6. I have no idea who Ellen Straine is.
LEMON BARS
  • 1 cup (2 sticks) butter
  • 1 cup sugar
  • 2 cups flour
  • 1 1/4 cup oatmeal (not instant)
  • Juice of 3 lemons
  • Zest of 2 lemons, chopped fine
  • Zest of 1 orange, chopped fine
  • 1 (14-ounce) can sweetened condensed milk
>Cream butter and sugar
>Add the flour and oatmeal to make the dough (it will be a little crumbly). Set aside.
>Stir juice and zest into milk. Set aside.
>Butter (or spray) a 9 by 13 inch pan.
>Press two-thirds to three-quarters of the dough into the pan.
>Spread lemon/milk mixture evenly over the top of the dough.
>Sprinkle the remaining dough (kind of like streusel) over the top.
>Bake at 350 degrees for 30 to 35 minutes until golden.
>When cool, slice into 1-inch squares.

Saturday, September 17, 2005

I Saw Saw, Did you See Saw?

"The denouement will probably surprise you, but it won't get you back the previous 98 minutes. (Amazon.com)" I couldn't have said it better myself. I so desperately wanted to see a good old fashioned horror flick. All three names that adorn the packaging offered hope before the fact but as it turned out only amplified the disappointment.
The film's title is somewhat misleading as my original assumption what a bloody, slashfest featuring of course a saw as the weapon of choice. However, this film turned out to be an attempt at a psychological thriller that failed so miserably that I actually felt bad for the lead actors (except for the guy who play this character named Adam-he really blew).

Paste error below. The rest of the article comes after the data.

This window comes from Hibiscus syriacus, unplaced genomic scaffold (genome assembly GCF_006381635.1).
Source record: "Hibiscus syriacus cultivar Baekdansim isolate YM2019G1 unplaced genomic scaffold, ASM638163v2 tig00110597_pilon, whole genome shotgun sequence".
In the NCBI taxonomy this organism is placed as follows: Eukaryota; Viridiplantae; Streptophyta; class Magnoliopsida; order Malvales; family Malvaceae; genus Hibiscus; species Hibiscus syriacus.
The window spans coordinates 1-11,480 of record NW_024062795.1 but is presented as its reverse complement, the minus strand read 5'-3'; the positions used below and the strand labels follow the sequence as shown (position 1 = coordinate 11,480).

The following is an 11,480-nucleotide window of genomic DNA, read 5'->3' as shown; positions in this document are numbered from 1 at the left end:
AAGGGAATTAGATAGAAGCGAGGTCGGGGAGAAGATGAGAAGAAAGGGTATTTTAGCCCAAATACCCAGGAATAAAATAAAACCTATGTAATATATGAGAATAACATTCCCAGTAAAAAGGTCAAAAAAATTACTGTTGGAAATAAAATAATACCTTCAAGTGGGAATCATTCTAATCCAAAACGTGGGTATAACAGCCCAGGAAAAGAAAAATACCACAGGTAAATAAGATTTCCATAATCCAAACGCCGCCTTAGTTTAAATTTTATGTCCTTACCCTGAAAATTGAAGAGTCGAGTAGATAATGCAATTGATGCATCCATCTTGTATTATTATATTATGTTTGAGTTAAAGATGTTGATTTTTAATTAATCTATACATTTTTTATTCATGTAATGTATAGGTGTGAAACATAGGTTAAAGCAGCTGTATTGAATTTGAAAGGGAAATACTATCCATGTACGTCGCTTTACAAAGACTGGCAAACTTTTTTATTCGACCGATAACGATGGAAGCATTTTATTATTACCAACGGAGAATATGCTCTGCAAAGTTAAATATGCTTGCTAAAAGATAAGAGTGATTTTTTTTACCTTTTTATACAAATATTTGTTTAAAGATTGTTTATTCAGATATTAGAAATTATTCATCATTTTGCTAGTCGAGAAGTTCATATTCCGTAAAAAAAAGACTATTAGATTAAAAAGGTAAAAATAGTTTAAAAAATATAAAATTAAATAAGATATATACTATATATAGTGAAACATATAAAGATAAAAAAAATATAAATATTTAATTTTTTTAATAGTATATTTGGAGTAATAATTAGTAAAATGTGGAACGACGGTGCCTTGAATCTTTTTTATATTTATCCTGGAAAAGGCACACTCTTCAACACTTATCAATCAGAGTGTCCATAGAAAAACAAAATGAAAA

Amongst the few positives, the absolute depth of darkness of this film serves as like a bass line in a funk groove that at times had the capacity to raise goosebumps. Unfortunately, the lack of acting and solid writing are so often apparent that the eerie lingering sensation often associated with goosebumps during a horror film quickly become more of a rash brought on by an allergy to awful.
So, if you have about a hundred minutes and you have a hankering for watching once credible actors make you second guess their credibility all for a two minute payoff, I highly recommend this film. I'm going to go eat some steel wool right now so have yourselves a great day and I'll speak to you all soon.

Thursday, September 15, 2005

Lost

Lost
Feeling emptiness
Everything is gone
All I’ve worked for
And all that I loved
They say it will get better
Perhaps one day I’ll find a way
For now all I can do is cry
A river of tears beside me nothing to feel
Only questions remain and answers I pray that I’ll find


dedicated to all who are affected by Hurricane Katrina

Tuesday, September 13, 2005

Hawaii '05:The Journal - Part 8